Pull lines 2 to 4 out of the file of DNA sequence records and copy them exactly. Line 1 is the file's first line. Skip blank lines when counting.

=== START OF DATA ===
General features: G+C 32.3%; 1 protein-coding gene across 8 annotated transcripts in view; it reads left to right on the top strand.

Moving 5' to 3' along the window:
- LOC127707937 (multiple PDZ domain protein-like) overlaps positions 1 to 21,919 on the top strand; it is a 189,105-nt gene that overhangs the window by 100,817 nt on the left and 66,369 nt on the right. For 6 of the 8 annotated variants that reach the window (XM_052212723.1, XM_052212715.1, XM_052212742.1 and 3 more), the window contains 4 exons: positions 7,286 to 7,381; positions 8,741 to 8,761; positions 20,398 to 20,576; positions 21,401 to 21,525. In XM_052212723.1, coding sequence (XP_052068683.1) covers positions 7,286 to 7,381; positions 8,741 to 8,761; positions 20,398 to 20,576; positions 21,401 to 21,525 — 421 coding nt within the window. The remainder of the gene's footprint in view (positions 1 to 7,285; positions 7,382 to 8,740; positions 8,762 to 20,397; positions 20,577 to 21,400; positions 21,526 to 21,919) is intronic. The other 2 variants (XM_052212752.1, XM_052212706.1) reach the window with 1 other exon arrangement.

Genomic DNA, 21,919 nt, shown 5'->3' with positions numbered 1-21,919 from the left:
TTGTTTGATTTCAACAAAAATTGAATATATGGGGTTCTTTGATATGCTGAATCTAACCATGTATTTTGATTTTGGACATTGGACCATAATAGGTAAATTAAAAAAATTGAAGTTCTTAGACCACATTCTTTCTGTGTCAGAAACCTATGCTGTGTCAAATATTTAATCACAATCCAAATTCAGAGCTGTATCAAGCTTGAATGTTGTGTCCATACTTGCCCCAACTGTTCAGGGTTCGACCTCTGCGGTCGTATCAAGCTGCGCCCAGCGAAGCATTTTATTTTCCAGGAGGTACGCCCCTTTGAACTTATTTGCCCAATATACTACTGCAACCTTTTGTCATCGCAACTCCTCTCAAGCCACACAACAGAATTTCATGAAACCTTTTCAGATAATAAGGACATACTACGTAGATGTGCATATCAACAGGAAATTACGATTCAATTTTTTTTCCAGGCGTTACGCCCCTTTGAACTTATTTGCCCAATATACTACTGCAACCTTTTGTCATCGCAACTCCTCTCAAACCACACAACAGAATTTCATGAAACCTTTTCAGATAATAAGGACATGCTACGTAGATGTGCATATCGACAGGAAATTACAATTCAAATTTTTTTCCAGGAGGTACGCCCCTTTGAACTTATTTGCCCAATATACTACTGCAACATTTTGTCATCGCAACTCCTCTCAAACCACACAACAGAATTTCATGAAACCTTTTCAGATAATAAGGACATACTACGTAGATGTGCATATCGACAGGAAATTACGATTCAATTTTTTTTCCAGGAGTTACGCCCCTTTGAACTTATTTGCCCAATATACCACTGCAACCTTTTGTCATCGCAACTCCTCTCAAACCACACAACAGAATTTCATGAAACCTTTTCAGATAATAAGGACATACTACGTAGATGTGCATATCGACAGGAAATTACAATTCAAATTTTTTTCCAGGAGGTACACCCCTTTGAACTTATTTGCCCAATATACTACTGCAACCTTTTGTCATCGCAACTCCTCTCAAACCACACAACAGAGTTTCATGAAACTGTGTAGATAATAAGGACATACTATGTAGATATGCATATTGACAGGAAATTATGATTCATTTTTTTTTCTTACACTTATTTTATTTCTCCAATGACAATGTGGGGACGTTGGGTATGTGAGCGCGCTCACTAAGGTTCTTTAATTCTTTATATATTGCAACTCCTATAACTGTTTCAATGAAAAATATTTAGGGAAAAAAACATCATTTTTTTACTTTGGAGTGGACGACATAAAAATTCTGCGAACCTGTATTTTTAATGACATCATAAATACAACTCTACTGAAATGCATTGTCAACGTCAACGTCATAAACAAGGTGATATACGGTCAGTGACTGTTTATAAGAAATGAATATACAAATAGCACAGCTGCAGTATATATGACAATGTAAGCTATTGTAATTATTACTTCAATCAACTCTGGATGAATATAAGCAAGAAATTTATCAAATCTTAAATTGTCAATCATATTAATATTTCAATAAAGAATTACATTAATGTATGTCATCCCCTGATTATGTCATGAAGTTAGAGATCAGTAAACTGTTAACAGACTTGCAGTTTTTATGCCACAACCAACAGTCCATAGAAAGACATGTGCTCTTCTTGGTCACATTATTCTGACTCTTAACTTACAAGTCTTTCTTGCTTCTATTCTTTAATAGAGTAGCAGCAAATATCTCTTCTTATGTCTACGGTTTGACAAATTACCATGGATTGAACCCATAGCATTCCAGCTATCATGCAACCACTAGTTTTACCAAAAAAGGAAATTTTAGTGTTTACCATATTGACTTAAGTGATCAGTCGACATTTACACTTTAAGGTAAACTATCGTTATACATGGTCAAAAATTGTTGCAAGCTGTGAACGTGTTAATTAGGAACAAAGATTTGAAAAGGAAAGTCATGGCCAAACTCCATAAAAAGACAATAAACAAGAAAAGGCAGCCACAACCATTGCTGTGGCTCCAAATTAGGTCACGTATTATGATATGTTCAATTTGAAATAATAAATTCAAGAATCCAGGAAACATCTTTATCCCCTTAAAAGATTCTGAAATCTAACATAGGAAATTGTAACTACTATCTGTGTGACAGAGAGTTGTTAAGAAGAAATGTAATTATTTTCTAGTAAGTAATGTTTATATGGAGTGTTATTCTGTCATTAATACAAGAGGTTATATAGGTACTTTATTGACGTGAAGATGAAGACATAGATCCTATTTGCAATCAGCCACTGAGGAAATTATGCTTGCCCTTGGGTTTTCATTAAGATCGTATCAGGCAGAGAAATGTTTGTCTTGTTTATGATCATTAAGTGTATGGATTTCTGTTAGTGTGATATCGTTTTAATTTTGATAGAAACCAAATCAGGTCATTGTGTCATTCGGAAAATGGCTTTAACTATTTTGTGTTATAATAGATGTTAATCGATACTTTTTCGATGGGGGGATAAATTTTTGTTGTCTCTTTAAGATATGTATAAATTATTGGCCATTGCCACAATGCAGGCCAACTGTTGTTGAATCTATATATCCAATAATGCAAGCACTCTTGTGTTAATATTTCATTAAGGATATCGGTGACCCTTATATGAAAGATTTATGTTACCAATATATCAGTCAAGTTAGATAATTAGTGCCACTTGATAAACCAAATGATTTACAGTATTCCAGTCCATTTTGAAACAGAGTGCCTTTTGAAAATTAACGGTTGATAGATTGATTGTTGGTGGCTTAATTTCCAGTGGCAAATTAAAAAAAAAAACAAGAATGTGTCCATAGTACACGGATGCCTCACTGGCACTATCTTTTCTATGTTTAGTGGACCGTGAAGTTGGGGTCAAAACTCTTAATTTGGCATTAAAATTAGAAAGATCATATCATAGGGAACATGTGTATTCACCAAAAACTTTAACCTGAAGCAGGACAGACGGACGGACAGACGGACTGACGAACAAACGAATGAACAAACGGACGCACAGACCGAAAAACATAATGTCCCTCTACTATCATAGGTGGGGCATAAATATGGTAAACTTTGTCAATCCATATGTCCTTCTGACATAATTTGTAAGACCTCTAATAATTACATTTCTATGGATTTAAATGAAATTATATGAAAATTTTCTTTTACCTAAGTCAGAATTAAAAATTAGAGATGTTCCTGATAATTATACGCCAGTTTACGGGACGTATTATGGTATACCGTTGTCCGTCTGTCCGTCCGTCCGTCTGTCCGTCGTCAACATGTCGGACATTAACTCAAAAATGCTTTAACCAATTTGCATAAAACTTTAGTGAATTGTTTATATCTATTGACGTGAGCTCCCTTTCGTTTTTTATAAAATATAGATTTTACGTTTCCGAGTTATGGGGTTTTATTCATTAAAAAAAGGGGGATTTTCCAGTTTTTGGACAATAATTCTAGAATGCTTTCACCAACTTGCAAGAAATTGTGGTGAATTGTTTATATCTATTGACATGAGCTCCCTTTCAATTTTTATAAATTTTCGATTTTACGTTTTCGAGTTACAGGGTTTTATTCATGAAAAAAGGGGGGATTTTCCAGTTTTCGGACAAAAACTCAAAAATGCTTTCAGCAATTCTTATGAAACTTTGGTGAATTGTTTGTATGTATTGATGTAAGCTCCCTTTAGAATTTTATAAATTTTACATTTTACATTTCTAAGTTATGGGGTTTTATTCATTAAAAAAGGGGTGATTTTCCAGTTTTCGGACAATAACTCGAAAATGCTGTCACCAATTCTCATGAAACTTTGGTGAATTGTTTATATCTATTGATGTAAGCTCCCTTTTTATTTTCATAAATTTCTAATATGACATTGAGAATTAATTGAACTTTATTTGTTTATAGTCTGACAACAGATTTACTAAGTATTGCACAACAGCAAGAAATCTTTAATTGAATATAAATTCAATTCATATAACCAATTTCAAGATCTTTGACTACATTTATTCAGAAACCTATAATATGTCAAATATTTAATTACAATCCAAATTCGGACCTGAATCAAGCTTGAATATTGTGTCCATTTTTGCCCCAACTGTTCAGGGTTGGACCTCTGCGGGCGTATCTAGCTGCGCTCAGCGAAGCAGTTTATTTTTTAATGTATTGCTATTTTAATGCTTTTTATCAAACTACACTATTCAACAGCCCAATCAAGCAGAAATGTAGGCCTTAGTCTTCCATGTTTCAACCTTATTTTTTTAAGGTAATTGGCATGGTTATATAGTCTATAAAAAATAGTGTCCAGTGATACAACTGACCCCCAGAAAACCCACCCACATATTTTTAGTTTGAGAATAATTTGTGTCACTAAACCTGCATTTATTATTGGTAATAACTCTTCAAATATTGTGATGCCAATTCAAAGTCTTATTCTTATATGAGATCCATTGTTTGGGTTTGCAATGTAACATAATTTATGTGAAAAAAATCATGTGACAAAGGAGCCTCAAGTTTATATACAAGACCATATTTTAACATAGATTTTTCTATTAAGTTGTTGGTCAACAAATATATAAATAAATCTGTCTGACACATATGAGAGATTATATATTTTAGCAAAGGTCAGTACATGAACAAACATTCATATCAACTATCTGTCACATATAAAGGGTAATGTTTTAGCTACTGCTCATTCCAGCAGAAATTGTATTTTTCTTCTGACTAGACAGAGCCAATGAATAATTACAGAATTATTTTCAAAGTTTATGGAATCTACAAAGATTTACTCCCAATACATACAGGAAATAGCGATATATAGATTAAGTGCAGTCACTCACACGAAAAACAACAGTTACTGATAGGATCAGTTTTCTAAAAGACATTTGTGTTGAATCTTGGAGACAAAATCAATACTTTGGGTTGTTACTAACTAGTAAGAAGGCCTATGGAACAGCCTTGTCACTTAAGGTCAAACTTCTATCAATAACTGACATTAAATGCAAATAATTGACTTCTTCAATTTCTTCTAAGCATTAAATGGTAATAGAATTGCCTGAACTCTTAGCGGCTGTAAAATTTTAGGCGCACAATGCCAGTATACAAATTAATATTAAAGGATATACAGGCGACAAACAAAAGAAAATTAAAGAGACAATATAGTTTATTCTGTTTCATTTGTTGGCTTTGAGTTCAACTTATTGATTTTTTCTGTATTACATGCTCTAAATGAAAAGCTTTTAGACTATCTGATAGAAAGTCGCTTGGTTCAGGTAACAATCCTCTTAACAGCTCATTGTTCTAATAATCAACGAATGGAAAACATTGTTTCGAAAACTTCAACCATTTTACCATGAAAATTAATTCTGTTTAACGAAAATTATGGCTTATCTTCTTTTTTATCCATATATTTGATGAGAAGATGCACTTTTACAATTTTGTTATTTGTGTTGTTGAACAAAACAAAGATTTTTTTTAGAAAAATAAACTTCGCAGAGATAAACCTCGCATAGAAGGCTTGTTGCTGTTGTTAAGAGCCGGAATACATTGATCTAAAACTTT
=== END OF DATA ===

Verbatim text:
Moving 5' to 3' along the window:
- LOC127707937 (multiple PDZ domain protein-like) overlaps positions 1 to 21,919 on the top strand; it is a 189,105-nt gene that overhangs the window by 100,817 nt on the left and 66,369 nt on the right. For 6 of the 8 annotated variants that reach the window (XM_052212723.1, XM_052212715.1, XM_052212742.1 and 3 more), the window contains 4 exons: positions 7,286 to 7,381; positions 8,741 to 8,761; positions 20,398 to 20,576; positions 21,401 to 21,525. In XM_052212723.1, coding sequence (XP_052068683.1) covers positions 7,286 to 7,381; positions 8,741 to 8,761; positions 20,398 to 20,576; positions 21,401 to 21,525 — 421 coding nt within the window. The remainder of the gene's footprint in view (positions 1 to 7,285; positions 7,382 to 8,740; positions 8,762 to 20,397; positions 20,577 to 21,400; positions 21,526 to 21,919) is intronic. The other 2 variants (XM_052212752.1, XM_052212706.1) reach the window with 1 other exon arrangement.

Genomic DNA, 21,919 nt, shown 5'->3' with positions numbered 1-21,919 from the left: